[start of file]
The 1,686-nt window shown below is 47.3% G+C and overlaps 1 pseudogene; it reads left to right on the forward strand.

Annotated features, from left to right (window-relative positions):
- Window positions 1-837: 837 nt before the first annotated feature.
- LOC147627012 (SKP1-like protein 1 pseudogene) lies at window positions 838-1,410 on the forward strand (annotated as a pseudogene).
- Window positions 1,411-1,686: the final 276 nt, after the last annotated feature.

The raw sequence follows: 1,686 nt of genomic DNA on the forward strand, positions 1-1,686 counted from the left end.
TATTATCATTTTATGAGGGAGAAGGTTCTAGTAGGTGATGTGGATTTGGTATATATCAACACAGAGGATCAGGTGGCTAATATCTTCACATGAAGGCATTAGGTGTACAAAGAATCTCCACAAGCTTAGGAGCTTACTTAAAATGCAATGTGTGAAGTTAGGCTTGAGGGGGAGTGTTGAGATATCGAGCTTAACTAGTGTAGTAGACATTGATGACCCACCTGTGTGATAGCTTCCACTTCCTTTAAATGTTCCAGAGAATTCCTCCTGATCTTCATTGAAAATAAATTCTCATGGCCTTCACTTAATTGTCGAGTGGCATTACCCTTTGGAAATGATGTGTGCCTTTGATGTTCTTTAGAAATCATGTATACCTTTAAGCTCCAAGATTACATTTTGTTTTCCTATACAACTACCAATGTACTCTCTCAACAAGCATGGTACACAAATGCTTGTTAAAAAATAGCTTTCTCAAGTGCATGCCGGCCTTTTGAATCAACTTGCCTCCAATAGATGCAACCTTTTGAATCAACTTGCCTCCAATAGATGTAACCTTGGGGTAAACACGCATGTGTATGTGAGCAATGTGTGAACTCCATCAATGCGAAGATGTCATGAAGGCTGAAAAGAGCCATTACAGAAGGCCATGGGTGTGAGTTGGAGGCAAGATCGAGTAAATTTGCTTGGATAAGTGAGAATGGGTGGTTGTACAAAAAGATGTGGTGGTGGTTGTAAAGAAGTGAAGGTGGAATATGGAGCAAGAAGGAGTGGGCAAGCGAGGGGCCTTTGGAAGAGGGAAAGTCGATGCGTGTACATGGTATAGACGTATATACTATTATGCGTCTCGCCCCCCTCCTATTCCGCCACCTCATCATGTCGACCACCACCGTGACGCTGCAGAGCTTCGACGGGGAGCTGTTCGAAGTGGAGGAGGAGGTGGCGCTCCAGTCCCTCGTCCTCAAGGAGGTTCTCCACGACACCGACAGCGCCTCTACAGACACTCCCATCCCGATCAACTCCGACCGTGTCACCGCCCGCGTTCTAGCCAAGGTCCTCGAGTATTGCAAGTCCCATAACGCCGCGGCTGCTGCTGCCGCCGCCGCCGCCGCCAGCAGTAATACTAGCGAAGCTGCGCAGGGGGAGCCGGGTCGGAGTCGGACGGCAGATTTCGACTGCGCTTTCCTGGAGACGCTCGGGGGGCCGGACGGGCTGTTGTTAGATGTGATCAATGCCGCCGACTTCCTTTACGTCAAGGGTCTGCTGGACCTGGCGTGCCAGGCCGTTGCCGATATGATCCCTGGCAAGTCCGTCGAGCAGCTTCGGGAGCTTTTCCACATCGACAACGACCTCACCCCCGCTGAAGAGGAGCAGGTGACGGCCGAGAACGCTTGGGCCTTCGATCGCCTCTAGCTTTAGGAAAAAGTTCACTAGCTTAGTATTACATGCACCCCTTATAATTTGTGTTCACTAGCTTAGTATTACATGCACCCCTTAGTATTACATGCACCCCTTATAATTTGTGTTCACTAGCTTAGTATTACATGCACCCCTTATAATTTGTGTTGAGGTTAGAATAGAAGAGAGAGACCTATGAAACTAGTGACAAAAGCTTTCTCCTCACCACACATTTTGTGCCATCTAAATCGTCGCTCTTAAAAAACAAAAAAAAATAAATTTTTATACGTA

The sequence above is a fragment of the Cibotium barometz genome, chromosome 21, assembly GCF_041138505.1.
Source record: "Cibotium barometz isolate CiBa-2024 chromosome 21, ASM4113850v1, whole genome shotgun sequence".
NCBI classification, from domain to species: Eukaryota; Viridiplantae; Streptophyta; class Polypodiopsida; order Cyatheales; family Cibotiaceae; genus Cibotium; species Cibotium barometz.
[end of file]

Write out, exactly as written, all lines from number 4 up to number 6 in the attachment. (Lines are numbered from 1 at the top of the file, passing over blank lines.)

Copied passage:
- LOC147627012 (SKP1-like protein 1 pseudogene) lies at window positions 838-1,410 on the forward strand (annotated as a pseudogene).
- Window positions 1,411-1,686: the final 276 nt, after the last annotated feature.

The raw sequence follows: 1,686 nt of genomic DNA on the forward strand, positions 1-1,686 counted from the left end.